The final poster shown was produced to mark one hundred years of the Great Western Railway in 1935, showing a state of the art 'King' class locomotive. The artist was Murray Secretan.
In addition to the usual literature, passengers could pass the hours with a Great Western jigsaw bought from a station bookstall. The first of the series of 44 jigsaws, was of 'Castle' class number 4073 Caerphilly Castle and this puzzle was produced in time for the British Empire Exhibition at Wembley in 1924 where the locomotive was on display. Initially, the 150 piece jigsaw was sold for 5 shillings (25p), but a month later the price was reduced to 2 shillings and 6 pence (12½p). This reduced price only just covered the cost of producing the jigsaw, but publicity rather than profit was the object of the exercise. This first puzzle was such a success that one American railroad owner remarked to James Ingliss, General Manager of the Great Western, "and people actually pay you for your publicity?"
As the number of jigsaw puzzles increased so did the variety of the subjects covered from other GWR locomotives to Cathedrals, station buildings and castles. All but seven puzzles cost that same reduced price of 2 shillings and 6 pence (12½p) for 150 pieces, although those seven puzzles contained 375 to 400 pieces. Two particular favourites were the double-sided jigsaw of 1926 showing Exeter Cathedral on one side and a map of the Great Western system on the other, and a pair of puzzles in one box consisting two paintings by Frith of The Railway Station and the View of Paddington Station. There was also produced were three large piece puzzles for young children. The boxes containing the jigsaws also differed. The original puzzles were sold in boxes with lift-off lids, but in the early 1930's, the box changed to a book design.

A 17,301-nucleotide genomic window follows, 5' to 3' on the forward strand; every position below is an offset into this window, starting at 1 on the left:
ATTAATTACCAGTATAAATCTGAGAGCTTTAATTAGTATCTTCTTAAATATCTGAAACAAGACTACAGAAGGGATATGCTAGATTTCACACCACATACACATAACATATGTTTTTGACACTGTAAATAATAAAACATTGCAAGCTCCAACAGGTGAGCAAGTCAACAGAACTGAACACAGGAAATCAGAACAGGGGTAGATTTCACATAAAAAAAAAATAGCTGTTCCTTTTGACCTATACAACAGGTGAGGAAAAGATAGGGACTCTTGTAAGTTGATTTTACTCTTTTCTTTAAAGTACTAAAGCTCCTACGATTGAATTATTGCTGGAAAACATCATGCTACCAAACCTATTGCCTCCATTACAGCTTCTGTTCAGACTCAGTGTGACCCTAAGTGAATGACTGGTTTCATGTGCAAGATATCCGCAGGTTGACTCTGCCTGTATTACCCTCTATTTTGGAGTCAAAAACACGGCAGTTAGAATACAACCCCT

All of the million puzzles were manufactured for the Great Western in the 1920's and 30's by Chad Valley in Harborne, Birmingham, and although the company closed many years ago, if you are fortunate enough to own one of the puzzles, but it has a piece damaged, a specialist firm can manufacture a new piece.
The complete list of all known puzzles available are:
'Caerphilly Castle', 150 pieces. Issued 1924, withdrawn 1928.
'The Cathedral', 150 pieces. Issued 1926, withdrawn 1935.
'The Railway Station', 2 puzzles of 150 pieces each. Issued 1926, withdrawn 1929.